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Astrologers and skeptics alike are stuck asking the wrong questions, starting at the wrong end of research.

By John Townley, September 2015

An accomplished and insightful astrologer friend has been lately been asking the perennial question: how do we test astrology, to prove that it’s real, scientific, and reliable in our own eyes, and the rest of the world’s? More and better statistical correlations with events or qualities and the birth chart – like the approach the Gauquelins began so long ago? Comparisons with standard psychological testing and the analysis of professional astrologers as others have done? Overviews of historical trends with planetary cycles, another recent favorite?

Sadly, all those approaches and many more, involving the major tenets of astrology and their possible reflections in human character and events have been repeatedly tried, and repeatedly found wanting – certainly by most accepted scientific standards and even by those of more astute astrologers themselves. There are too many conflicting definitions of the often-vague boundaries of what is being measured (like, character qualities) and the frequently-contradictory and disputed elements of what actual probability is, not to mention what might comprise going beyond it. The result: astrologers and skeptics alike think they’re right and the other side is wrong or simply unreasonable, and nothing is actually gained. It’s time astrologers began to think outside the box of vague traditional rules and spongy psychology-dependent thinking.

So, just as on these pages we have been attempting to explore an entirely different, physical and environmental basis for astrology, perhaps an equally-singular approach to testing these (or any) theories should be suggested. The current approaches both to testing and to astrology itself may be entirely too complex, confusing, and subjective to produce anything clear, so radical simplification may be the way to go. Even psychology, right now, has the same problem, where half of their experiments don’t replicate. But just as much of the fogginess of psychoanalysis in explaining human behavior is giving way to direct neuro-chemical experimentation at both human and animal levels, the investigation of astrological effects might benefit from the same reduction of scale and complexity.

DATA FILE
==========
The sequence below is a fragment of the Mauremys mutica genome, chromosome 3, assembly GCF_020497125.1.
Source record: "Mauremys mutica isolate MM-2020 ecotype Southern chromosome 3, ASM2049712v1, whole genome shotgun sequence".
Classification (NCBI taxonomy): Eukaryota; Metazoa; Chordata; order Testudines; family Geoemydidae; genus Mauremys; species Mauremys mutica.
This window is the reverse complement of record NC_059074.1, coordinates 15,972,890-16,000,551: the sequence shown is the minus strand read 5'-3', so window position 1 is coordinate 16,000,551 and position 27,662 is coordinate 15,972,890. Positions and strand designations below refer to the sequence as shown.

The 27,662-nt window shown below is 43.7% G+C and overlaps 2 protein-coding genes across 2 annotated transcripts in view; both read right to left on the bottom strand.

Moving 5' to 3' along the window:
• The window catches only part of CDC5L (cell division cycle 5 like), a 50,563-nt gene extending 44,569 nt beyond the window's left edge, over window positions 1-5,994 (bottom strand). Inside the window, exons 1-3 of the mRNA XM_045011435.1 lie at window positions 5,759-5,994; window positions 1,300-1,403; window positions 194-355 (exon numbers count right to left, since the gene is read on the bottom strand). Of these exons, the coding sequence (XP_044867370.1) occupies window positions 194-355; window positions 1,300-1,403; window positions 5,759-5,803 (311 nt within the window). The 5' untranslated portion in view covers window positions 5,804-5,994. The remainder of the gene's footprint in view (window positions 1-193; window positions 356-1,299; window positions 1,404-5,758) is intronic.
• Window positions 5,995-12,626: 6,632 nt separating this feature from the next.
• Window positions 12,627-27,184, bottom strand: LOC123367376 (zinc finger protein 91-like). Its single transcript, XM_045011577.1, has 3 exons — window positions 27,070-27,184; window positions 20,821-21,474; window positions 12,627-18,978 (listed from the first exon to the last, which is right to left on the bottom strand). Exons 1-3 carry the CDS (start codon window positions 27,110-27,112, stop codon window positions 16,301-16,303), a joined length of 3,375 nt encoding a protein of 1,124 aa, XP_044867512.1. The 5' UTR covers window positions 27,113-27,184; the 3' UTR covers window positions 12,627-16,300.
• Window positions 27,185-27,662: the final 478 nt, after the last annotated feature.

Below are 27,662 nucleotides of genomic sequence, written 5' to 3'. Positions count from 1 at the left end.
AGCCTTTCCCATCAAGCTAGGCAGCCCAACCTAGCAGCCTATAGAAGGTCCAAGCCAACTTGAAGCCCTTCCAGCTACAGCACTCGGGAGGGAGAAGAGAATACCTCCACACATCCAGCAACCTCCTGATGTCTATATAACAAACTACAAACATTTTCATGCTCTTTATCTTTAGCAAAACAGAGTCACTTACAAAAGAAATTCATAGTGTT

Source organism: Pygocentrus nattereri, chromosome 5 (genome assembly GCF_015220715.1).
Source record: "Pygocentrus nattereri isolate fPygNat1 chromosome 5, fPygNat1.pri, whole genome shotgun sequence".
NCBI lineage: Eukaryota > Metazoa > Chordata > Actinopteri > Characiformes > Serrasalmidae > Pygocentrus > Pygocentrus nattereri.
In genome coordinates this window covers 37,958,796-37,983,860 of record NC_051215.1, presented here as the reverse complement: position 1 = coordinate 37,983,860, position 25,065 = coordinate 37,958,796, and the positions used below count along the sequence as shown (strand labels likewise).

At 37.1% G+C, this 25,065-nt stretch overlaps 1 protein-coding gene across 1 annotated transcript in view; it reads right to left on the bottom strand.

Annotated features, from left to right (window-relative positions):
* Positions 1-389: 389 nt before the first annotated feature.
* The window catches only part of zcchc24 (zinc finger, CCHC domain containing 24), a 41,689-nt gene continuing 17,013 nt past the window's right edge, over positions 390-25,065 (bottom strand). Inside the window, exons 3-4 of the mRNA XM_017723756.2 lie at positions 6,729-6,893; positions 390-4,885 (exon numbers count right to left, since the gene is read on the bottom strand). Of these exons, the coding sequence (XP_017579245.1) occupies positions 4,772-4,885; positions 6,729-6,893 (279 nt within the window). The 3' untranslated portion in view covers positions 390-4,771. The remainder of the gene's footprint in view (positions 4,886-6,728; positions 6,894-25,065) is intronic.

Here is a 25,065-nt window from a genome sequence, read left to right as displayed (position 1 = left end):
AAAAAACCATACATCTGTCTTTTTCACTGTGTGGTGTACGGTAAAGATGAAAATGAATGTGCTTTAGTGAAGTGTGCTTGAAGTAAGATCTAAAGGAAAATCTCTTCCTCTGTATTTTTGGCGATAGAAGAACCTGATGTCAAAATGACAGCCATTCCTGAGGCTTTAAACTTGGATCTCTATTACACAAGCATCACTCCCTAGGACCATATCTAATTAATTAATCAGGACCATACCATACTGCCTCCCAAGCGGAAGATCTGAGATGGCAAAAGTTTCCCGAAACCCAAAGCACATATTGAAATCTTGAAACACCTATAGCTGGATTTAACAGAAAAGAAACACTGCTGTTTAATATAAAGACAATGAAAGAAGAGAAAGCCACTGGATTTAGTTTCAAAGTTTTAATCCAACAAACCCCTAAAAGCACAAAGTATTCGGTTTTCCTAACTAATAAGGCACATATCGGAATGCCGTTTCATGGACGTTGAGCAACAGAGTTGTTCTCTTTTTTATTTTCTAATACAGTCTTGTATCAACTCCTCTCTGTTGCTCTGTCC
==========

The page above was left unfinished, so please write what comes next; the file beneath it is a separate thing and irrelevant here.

Simple testing with hamsters and chemical reactions (colloidal silver) have been done, with results.

Basically, why not get down to basic research, at the simplest level? That’s what everybody else does. In biology, chemistry, and physics, we don’t start with the most complex behavior and interactions, full of unpredictable or unknown variables – we begin by performing and observing rudimentary experiments, and build up from there, redundantly reconfirming and trying not to miss a stitch as our edifice of knowledge grows.

When the astrology revival began in the 1960s-70s, we noticed that some of this had been attempted, but since then we seem to have forgotten. Prof. F.A. Brown’s observation of oyster diurnal cycles and the daily tide cycle, which stayed linked to the local lunar cycle even when they were moved inland from their native coast by 1500 miles and kept in the dark. He also did later experiments with hamsters, which went unnoticed. Others have done similar experiments with crabs. Simple creatures, kept in strict laboratory conditions, are much more likely to yield results than subjective observations of human behavior in widely-varying situations. And while you’re at it, why not get even smaller and see if bacteria or viruses change their limited behavior in sync with planetary cycles? All kinds of diseases are turning out to be seasonally linked. It’s simple, and relatively inexpensive for starters, you just need someone with a specific baseline knowledge of those creatures so you know what to look for.

And there’s the plant world, where folklore about raising crops by the Moon or cycles of crop predators have long existed. Biodynamics makes all sorts of claims, and many vinyards swear by the results. But some experiments (as with weathercasting potatoes) are actually getting down to the nitty-gritty, like “leaf tides”, but there’s room for lots more.

Oysters react to lunar rhythms, when relocated and in the dark...how about a look at microbes?

Then there’s chemistry. Another forgotten experiment was the change in the rate of precipitation of colloidal silver at certain times of the day or month. And since colloidal silver has antibacterial properties, might the two be linked in some way, perhaps jointly to a third phenomenon (as cycles so often are)? There are all kinds of chemical reactions that are highly sensitive to both initial conditions (the horoscope itself) and very small environmental changes. Could planetary rhythms be linked there? Highly likely, but you have to look.